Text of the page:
Fundamental principles of network formation among preschool children

David R. Schaefer, John M. Light, Richard Fabes, Laura Hanish, Carol Martin

Research output: Contribution to journalArticlepeer-review

110 Scopus citations


The goal of this research was to investigate the origins of social networks by examining the formation of children's peer relationships in 11 preschool classes throughout the school year. We investigated whether several fundamental processes of relationship formation were evident at this age, including reciprocity, popularity, and triadic closure effects. We expected these mechanisms to change in importance over time as the network crystallizes, allowing more complex structures to evolve from simpler ones in a process we refer to as structural cascading. We analyzed intensive longitudinal observational data of children's interactions using the SIENA actor-based model. We found evidence that reciprocity, popularity, and triadic closure all shaped the formation of preschool children's networks. The influence of reciprocity remained consistent, whereas popularity and triadic closure became increasingly important over the course of the school year. Interactions between age and endogenous network effects were non-significant, suggesting that these network formation processes were not moderated by age in this sample of young children. We discuss the implications of our longitudinal network approach and findings for the study of early network developmental processes.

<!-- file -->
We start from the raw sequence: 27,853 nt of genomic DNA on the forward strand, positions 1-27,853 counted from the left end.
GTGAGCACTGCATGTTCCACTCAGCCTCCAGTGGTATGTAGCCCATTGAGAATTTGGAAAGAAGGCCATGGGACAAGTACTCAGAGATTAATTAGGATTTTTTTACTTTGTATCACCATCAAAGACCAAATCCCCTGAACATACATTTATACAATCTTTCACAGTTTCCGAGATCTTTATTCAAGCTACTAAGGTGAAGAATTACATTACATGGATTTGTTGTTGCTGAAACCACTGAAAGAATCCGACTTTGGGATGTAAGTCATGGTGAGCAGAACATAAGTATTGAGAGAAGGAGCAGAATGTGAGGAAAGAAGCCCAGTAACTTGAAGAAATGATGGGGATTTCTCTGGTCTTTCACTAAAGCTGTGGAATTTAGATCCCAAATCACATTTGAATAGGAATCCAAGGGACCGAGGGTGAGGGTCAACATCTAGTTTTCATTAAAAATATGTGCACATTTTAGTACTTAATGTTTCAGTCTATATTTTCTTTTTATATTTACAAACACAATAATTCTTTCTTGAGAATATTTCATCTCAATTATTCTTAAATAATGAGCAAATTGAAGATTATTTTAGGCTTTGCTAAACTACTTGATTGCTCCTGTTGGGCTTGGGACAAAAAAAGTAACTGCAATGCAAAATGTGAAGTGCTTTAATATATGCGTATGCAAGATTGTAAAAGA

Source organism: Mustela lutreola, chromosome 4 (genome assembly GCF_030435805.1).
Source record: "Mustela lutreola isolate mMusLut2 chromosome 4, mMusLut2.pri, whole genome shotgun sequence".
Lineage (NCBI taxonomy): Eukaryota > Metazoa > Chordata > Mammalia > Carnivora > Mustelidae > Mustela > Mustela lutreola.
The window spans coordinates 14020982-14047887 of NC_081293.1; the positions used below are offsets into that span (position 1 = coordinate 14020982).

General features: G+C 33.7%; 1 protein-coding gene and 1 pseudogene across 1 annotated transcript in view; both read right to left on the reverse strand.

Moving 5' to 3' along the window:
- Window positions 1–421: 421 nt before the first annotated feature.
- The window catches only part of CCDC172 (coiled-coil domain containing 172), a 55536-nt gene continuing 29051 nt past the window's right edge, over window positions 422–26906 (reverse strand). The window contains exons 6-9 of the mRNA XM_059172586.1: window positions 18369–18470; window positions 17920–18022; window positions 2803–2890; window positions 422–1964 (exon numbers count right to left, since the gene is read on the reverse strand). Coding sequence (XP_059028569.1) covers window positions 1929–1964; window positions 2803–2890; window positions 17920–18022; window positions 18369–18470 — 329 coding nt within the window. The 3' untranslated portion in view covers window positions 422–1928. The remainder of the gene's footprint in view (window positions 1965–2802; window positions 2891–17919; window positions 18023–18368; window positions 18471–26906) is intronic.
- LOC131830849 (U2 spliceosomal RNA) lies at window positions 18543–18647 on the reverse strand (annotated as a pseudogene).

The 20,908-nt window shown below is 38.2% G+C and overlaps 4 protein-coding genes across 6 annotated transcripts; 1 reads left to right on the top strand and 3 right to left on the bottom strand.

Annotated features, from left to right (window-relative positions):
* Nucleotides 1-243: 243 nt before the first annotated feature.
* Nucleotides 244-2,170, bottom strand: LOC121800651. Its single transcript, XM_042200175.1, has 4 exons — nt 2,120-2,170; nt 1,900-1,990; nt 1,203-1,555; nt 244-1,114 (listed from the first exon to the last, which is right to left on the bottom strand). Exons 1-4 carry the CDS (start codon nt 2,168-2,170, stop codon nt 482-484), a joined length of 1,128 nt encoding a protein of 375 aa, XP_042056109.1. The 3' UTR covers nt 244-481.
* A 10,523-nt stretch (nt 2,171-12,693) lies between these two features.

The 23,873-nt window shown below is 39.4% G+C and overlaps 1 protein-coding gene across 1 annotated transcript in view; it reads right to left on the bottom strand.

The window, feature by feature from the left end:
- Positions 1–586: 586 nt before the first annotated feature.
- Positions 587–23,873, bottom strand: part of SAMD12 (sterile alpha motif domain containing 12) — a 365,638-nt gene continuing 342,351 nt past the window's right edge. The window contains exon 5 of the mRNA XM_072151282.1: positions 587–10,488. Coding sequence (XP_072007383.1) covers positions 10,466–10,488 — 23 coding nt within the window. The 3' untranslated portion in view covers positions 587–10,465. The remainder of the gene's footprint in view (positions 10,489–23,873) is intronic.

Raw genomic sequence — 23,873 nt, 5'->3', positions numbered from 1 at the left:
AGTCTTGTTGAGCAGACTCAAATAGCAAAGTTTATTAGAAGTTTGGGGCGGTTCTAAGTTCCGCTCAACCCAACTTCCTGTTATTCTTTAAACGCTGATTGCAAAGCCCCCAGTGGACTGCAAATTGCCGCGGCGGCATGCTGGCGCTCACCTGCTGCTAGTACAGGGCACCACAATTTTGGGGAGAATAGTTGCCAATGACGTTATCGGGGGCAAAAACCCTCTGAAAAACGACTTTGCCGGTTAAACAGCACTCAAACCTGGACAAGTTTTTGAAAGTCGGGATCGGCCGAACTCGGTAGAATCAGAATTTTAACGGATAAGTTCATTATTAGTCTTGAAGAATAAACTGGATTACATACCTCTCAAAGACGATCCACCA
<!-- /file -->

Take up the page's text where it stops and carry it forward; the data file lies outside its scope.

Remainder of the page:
Original languageEnglish (US)
Pages (from-to)61-71
Number of pages11
JournalSocial Networks
Issue number1
StatePublished - Jan 2010


  • Network evolution
  • Network formation
  • Preschool children

ASJC Scopus subject areas

  • Anthropology
  • Sociology and Political Science
  • General Social Sciences
  • General Psychology


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